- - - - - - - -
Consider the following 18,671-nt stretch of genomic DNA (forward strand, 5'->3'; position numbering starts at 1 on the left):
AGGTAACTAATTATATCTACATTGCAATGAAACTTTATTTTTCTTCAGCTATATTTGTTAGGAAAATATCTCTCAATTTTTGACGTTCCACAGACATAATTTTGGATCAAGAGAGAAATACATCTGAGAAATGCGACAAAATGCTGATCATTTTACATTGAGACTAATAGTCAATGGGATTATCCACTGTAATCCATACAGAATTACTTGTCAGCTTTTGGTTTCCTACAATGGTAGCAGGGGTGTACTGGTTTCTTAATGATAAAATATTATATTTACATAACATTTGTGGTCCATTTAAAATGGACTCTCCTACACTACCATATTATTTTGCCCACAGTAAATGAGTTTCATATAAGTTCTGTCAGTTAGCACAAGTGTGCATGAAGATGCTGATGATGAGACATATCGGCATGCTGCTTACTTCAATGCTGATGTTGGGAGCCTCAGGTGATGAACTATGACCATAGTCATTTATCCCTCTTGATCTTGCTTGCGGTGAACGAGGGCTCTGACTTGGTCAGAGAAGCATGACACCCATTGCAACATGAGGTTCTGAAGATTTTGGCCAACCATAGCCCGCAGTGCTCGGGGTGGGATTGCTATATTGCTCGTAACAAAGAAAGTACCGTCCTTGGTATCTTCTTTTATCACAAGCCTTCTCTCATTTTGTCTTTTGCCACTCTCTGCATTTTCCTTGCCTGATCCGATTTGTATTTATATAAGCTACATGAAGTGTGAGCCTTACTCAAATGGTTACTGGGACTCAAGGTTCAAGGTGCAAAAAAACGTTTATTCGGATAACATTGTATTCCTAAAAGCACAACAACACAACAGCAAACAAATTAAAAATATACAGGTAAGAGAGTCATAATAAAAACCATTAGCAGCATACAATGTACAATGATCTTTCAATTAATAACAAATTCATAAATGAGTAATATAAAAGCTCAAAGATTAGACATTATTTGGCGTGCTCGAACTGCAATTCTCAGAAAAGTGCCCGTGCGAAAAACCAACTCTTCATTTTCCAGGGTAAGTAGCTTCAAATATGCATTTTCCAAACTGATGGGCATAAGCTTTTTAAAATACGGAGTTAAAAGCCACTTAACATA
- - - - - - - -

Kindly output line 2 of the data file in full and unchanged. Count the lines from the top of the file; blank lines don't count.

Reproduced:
AGGTAACTAATTATATCTACATTGCAATGAAACTTTATTTTTCTTCAGCTATATTTGTTAGGAAAATATCTCTCAATTTTTGACGTTCCACAGACATAATTTTGGATCAAGAGAGAAATACATCTGAGAAATGCGACAAAATGCTGATCATTTTACATTGAGACTAATAGTCAATGGGATTATCCACTGTAATCCATACAGAATTACTTGTCAGCTTTTGGTTTCCTACAATGGTAGCAGGGGTGTACTGGTTTCTTAATGATAAAATATTATATTTACATAACATTTGTGGTCCATTTAAAATGGACTCTCCTACACTACCATATTATTTTGCCCACAGTAAATGAGTTTCATATAAGTTCTGTCAGTTAGCACAAGTGTGCATGAAGATGCTGATGATGAGACATATCGGCATGCTGCTTACTTCAATGCTGATGTTGGGAGCCTCAGGTGATGAACTATGACCATAGTCATTTATCCCTCTTGATCTTGCTTGCGGTGAACGAGGGCTCTGACTTGGTCAGAGAAGCATGACACCCATTGCAACATGAGGTTCTGAAGATTTTGGCCAACCATAGCCCGCAGTGCTCGGGGTGGGATTGCTATATTGCTCGTAACAAAGAAAGTACCGTCCTTGGTATCTTCTTTTATCACAAGCCTTCTCTCATTTTGTCTTTTGCCACTCTCTGCATTTTCCTTGCCTGATCCGATTTGTATTTATATAAGCTACATGAAGTGTGAGCCTTACTCAAATGGTTACTGGGACTCAAGGTTCAAGGTGCAAAAAAACGTTTATTCGGATAACATTGTATTCCTAAAAGCACAACAACACAACAGCAAACAAATTAAAAATATACAGGTAAGAGAGTCATAATAAAAACCATTAGCAGCATACAATGTACAATGATCTTTCAATTAATAACAAATTCATAAATGAGTAATATAAAAGCTCAAAGATTAGACATTATTTGGCGTGCTCGAACTGCAATTCTCAGAAAAGTGCCCGTGCGAAAAACCAACTCTTCATTTTCCAGGGTAAGTAGCTTCAAATATGCATTTTCCAAACTGATGGGCATAAGCTTTTTAAAATACGGAGTTAAAAGCCACTTAACATA